Our Research

ResearchTopicsWe are interested in granular materials, a material form that can have gas, liquid and solid characteristics depending the kinetics of deformation. Granular materials are common in our life, including sands and clay on the ground, flour and salt in the kitchen. Our daily life is filled with different processes of granular materials, and often include multi-physics and multi-phase aspects without even noticing. Cooking a cake, as an example, include mixing the material (flour) with water (multi-phase), controlling the temperature in the oven (multi-physics), and wait for 45 minutes (time effects). The granular materials draw wide interests from kids playing on the beach, mining and pharmaceutical engineers, to emerging international research communities. We are looking the materials through the following perspectives:


  • Characterisation of rough surfaces. The shear strength of granular materials is ultimately determined at the interface scale between two grains. Key parameters include contact stiffness, friction coefficient and capillary interaction. While connecting the microscopic quantities with the engineering applications, fitting procedures at the grain scale were often made to achieve good agreements with macroscopic benchmark experiments. Rather than using this end to justify the fitting processes, we are looking at extracting measurable material properties at the lower scale(s). In particular, we employ mechanical and chemical surface treatment for alternating the surface structure, microscopy (optical profilometer, atomic force microscopy) for characterising the surface topology, and nano-indentation for mechanical testing of the surface interaction. With the coexistence of multiple phases (solid, gas and liquid) in granular materials, we examine the dynamic interplay among them via computational (molecular dynamics, smoothed particle hydrodynamics, discrete element method, and lattice Boltzmann method) and experimental approaches developed in the lab. We are also developing numerical tools for generating, analysing and simulating rough surfaces, and finally integrate these interfacial information into a hierarchical constitutive framework to pass essential parameters (and their evolution) to the engineering scale.


  • Contact angle hysteresis in capillary bridges. The contact angle is the angle where a liquid-gas interface meets a solid surface. Taking into account the themodynamics potentials associated with the given liquid-gas-solid set, we study experimentally the dynamics of the contact angle during the natural evaporation and mechanical pull-off tests.




  • Partially saturated granular materials. We developed a particle-water based discrete element method (CapDEM) for including the liquid contribution from both capillary bridges, dominant at low saturations, and the pressure of entrapped air, dominant at high saturations. The approach captures the hysteresis of water retention during wetting and drainage by introducing the local evolution of liquid-solid contact angles at the level of pores and grains.


  • Phase-change granular media. In this research topic, we established a DEM code with meltable grains (Meltable-DEM). Using this modelling tool, we are studying (1) earthquake fault dynamics and generation of pseudotachelyte rocks; (2) the release of wet snow avalanches; and (3) phamaceutical powder processes.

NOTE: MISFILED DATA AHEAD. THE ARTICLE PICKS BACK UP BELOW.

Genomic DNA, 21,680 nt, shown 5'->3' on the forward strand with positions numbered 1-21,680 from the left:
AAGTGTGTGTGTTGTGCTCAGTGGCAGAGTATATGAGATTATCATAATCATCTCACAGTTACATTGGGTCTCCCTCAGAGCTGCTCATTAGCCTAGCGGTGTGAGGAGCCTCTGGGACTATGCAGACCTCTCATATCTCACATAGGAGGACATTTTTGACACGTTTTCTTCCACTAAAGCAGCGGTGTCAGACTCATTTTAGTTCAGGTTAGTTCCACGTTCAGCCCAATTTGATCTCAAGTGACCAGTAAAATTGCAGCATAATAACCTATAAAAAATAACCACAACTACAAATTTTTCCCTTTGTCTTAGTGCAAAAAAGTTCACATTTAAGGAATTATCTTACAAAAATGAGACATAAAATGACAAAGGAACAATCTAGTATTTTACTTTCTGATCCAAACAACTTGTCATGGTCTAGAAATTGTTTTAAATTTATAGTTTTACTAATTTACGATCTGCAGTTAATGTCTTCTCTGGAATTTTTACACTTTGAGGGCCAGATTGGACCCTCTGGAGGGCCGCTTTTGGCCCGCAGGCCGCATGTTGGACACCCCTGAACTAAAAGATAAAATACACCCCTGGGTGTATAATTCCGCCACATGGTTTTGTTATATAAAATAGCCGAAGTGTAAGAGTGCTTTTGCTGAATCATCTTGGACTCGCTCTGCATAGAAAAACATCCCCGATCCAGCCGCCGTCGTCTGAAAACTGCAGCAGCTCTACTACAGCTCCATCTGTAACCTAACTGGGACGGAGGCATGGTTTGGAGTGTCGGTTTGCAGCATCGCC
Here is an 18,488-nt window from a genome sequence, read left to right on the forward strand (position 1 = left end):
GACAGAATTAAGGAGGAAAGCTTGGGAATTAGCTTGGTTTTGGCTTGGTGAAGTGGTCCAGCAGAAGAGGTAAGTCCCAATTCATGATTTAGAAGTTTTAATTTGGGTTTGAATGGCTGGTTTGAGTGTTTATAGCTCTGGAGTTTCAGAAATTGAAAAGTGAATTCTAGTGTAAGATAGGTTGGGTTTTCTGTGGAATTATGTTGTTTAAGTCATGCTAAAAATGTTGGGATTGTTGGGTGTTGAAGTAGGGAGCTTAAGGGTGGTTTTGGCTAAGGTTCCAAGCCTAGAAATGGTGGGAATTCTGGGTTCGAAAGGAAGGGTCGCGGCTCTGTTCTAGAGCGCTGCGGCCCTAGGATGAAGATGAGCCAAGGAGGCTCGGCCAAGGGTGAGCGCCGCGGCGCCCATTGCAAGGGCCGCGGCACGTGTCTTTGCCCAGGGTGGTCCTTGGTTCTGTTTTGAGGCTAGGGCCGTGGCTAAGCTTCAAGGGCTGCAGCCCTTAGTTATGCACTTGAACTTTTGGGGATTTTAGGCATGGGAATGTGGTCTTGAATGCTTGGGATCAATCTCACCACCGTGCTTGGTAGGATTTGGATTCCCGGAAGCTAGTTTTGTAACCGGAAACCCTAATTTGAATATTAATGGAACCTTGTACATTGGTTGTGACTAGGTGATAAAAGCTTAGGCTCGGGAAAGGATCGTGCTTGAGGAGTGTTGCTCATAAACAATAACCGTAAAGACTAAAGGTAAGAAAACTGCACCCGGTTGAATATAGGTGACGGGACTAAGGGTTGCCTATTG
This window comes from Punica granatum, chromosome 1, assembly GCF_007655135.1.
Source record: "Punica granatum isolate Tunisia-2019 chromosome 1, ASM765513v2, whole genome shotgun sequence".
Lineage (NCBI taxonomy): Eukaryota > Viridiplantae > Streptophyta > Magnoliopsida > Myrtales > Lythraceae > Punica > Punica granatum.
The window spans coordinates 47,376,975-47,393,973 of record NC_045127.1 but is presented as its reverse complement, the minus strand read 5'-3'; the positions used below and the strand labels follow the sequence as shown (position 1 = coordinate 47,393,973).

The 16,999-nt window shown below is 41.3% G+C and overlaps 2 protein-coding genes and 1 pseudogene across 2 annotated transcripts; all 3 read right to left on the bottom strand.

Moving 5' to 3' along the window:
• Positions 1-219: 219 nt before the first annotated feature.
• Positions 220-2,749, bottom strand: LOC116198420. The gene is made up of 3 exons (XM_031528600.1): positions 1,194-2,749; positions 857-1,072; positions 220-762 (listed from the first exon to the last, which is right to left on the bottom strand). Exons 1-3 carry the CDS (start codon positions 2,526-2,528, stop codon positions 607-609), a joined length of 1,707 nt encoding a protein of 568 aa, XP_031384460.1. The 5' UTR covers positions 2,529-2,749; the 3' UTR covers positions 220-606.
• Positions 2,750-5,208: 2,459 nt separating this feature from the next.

• Mechanical (in)stablity of grains. We study the crush loads of individua grains, usually ceramics, to have a Weibull-type distribution, enriched by the size effects. We focus on lithium orthosilicate pebbles, a candidate tritium breeder material for fusion energy. This type of pebbles  has been made by Kalsruhe Institute of Technology, and has a very good quality control with good spherisity and stable chemical composition.




  • Transport phenomena in granular materials. In energy systems, granular materials are commonly used to store, convert, capture, and produce energy. Examples include thermal storage systems, lithium-ion batteries, and solid oxide fuel cells. The function of granular materials in energy systems involves essentially the transport of electrons, heat, and ionic species. Controlling the performance of such systems is encumbered by complex multi-physics interactions of matter and structure across a large range of length scales. Understanding transport phenomena, by means of a framework that combines lower and higher scale features in granular matter, will facilitate the optimisation of the functionality of energy systems and reduce their risks of failure. We establish constitutive frameworks for upscaling from the grain-scale to the effective properties, including mechanical, thermal and electrical properties.

  • Thermo-mechanics in compacted granular media. Granular materials are frequently subjected to ‘extreme loading conditions’, i.e. conditions that involve high compaction, severe shearing and elevated temperatures. Understanding their thermo-mechanical behaviour is essential in many applications, e.g. for optimising and reducing risks in granular heat exchangers, extracting methane hydrate from deep seabed, increasing stability of carbon storage in reservoirs, and resolving the rate-and-state behaviour in fault dynamics. This topic initiated from my doctorate study in Karlsruhe, details can be found in my dissertation (link). We are looking at the approach combining the discrete and continuum mechanics for optimisation of granular systems under elevated temperature, severe mechanical loading and hostile environments.